An anonymous hitman is hired by the OAS to assassinate de Gaulle. We all know it didn’t happen but the heart pounding, tense pace and storyline and the genius of a Parisian policeman who hunts him down makes me look. Yes, every time I’m in front of Montparnasse station I look up to find the window where the Jackal hid to take out de Gaulle. A master thriller.


Cheri by Colette

This book is set in the Belle Epoque in the world of kept women and spoiled, rich young men. Colette has written a romance between such a young man and his older lover, a courtesan. Tragic yes, and it captures that era, and sense of loss. Colette’s dialogue carries the story.


Escape by Dominique Manotti

It’s 1987 and two Italian prisoners break out of prison. One escapes to Paris becomes a security guard and writes a story of the Red Brigade which his concierge loves and helps him find a publisher. I love this story within a story and unique take on an established trope. Dominique won the International Dagger Award and is a must read.


Anything by Honoré de Balzac

He’s the Charles Dickens of France and my personal hero. Any writer who could drink 50 cups of coffee a day, hide from creditors at his door to keep writing and produce the opus of post-Napoleonic French life is worth it. Then go to the Balzac museum and see his writing desk with coffee stains.


Metronome: A history of Paris by Lorent Deutsch

He is a French TV personality who wrote the guide to Paris for obsessed Parisians who love their history. Deutsch made a few errors – Mon Dieu and Parisians were up in arms. So get the corrected version. But this is how a local likes their history.


The World at Night by Alan Furst

It’s 1940 in Paris and a French film producer is trying to make his movie when the British secret service enlists his service in newly Occupied Paris. It reads like a black and white movie – drenched with ambiance. I love the lyrical prose and evocation of war-time Paris.


The Hunchback of Notre Dame by Victor Hugo

It’s become a bestseller again in France after the fire at Notre Dame. The heartbreaking tale of the Hunchback and his love for Esmeralda the gypsy and the jealous archdeacon. It’s Hugo’s paaen to to culture and Gothic architecture.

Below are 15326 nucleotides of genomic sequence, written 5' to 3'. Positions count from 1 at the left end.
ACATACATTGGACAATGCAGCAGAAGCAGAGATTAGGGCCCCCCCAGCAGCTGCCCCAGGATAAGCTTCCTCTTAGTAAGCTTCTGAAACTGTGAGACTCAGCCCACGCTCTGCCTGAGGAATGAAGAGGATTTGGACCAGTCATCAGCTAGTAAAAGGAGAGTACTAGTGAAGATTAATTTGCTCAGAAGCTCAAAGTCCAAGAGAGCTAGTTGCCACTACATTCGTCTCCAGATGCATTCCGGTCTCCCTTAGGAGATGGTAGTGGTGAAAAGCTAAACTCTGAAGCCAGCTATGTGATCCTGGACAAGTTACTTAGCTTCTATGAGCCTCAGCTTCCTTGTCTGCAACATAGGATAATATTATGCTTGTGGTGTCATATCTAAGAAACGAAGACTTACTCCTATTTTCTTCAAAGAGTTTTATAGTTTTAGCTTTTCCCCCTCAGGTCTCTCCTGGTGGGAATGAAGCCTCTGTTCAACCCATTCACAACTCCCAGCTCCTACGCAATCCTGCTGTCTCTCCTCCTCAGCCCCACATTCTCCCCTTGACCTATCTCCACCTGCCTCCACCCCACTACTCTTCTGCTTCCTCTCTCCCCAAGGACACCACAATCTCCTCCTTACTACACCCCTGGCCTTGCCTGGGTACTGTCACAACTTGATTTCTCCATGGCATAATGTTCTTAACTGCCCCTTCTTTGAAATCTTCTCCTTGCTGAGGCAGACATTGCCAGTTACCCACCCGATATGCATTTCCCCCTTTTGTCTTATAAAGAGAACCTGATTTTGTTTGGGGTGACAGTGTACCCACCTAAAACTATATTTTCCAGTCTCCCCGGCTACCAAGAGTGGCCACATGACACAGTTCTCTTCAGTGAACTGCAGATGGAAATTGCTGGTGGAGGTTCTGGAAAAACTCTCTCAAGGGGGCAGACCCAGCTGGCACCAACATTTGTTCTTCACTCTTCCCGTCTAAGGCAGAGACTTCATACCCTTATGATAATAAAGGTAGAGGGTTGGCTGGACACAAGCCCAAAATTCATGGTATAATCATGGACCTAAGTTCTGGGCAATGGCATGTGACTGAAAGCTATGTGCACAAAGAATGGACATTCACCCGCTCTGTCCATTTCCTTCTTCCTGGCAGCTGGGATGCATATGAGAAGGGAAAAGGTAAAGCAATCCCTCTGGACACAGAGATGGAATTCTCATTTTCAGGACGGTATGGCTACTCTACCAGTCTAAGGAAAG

The Piano Shop on the Left Bank by Todd Carhat

This seemingly simple tale of an American’s  travails in trying to buy a used piano illustrates the complex relations of an expat living among Parisians but his inner journey to understand music, childhood and Paris. I love this story which makes one look inside and question the simple things.


The Lover by Marguerite Duras

I re-read this book every year. It’s a poignant love story set in French Indochina and Paris. The writing pulls me and I inhale the prose. Her grave is in Montparnasse cemetery festooned by flowers and pencils.


Our Lady of the Flowers by Jean Genet

Here’s a free flowing autobiographical novel of his journey in the Parisian underworld and those living on the fringes of society. Fascinating. Genet’s the original French bad boy; former vagabond, criminal who took to writing under the wing of Sartre. Good thing.


Résistance by Agnès Humbert

Because if you’re going to read about the French Resistance, read this book by a woman who was there, lived it and organized one of the first cells in Paris. Authentic, haunting and the courageous Agnès will stay with you and make you wonder what you would have done given terrible choices.


Paris Noir by Jacques Yonnet

This book goes to the darker quarters of Paris’s Left Bank written during the Occupation and post-war period. It’s a world of ordinary workers, tradesmen, artists, con men and criminals with a sense of mystery and supernatural events. Think magical realism set in a grungy Left Bank with Nazi’s and Sartre drops by … what more can you ask for?




Cara Black is the author of nineteen books in the New York Times bestselling Aimée Leduc series. She lives in San Francisco with her husband and son and visits Paris frequently. Murder in Bel-Air publishes in June.